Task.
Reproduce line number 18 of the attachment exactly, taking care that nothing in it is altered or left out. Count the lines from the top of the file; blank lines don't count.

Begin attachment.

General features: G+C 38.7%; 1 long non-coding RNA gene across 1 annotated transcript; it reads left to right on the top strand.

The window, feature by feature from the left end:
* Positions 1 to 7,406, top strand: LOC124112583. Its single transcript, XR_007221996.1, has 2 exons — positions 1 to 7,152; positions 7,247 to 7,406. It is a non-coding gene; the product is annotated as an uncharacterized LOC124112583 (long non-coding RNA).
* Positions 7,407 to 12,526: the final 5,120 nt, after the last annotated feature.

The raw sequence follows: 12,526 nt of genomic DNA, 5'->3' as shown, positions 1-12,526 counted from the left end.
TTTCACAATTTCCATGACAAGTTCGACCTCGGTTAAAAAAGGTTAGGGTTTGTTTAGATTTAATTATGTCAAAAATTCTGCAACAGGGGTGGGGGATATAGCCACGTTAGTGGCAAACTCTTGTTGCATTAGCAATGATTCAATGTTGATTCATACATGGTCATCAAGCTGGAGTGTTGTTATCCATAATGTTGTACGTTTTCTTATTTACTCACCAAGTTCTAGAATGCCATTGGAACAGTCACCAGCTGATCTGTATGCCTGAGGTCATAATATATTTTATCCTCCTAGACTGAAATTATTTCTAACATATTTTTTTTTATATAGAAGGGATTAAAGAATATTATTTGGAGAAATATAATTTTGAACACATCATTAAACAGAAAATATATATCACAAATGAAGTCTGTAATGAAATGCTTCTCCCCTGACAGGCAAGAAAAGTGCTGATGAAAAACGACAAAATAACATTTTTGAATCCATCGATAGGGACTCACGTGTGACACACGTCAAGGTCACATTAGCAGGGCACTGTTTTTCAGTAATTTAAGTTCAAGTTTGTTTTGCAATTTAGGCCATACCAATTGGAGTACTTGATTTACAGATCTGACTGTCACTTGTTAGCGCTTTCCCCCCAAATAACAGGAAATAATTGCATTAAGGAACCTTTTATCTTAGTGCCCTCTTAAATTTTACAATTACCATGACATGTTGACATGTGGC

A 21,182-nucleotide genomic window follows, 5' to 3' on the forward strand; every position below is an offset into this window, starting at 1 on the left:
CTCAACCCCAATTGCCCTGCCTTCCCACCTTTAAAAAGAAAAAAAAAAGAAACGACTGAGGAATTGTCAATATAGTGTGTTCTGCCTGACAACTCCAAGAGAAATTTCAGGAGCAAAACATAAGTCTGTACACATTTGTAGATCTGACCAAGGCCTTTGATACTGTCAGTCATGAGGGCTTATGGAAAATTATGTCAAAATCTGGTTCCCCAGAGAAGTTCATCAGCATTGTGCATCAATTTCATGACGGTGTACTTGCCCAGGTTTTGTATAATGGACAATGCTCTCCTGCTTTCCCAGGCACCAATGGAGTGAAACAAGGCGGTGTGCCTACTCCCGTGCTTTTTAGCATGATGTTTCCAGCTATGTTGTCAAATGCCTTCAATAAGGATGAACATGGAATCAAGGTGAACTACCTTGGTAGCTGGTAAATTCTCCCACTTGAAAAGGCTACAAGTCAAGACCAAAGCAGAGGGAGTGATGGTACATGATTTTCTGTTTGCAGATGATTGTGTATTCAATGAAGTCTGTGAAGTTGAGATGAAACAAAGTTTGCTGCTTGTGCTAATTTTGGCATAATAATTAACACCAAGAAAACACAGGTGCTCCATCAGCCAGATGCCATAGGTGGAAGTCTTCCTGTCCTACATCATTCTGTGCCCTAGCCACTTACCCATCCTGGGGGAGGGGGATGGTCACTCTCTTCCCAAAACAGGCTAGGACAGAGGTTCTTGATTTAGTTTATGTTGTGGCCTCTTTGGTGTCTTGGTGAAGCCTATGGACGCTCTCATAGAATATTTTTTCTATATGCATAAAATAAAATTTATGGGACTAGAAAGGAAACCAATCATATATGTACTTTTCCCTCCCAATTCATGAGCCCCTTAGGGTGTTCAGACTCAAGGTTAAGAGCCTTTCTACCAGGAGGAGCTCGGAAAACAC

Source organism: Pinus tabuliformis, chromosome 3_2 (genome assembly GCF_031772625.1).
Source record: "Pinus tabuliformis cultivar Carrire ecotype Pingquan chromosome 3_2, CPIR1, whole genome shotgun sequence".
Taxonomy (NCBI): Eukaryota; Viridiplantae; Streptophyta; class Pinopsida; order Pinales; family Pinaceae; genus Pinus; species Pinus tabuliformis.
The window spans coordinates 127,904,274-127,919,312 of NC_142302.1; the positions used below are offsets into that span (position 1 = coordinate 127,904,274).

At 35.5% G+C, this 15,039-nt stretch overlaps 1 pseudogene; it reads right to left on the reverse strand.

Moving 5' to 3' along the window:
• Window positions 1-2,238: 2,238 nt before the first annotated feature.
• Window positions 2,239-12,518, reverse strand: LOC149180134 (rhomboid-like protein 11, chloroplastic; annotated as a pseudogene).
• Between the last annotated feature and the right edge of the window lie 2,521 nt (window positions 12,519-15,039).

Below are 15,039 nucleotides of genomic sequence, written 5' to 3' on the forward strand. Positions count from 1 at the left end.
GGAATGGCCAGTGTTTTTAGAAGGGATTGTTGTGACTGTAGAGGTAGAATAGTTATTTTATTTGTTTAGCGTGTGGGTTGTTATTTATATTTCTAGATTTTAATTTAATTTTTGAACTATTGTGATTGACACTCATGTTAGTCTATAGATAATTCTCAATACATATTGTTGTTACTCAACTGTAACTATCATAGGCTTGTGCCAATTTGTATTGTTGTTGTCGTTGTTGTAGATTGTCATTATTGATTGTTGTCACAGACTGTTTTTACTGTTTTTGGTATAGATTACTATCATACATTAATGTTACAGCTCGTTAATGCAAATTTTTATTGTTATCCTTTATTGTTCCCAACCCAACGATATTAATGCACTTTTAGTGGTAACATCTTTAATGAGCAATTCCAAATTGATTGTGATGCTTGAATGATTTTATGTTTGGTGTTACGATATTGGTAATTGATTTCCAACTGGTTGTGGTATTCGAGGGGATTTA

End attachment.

Below are 15,039 nucleotides of genomic sequence, written 5' to 3' on the forward strand. Positions count from 1 at the left end.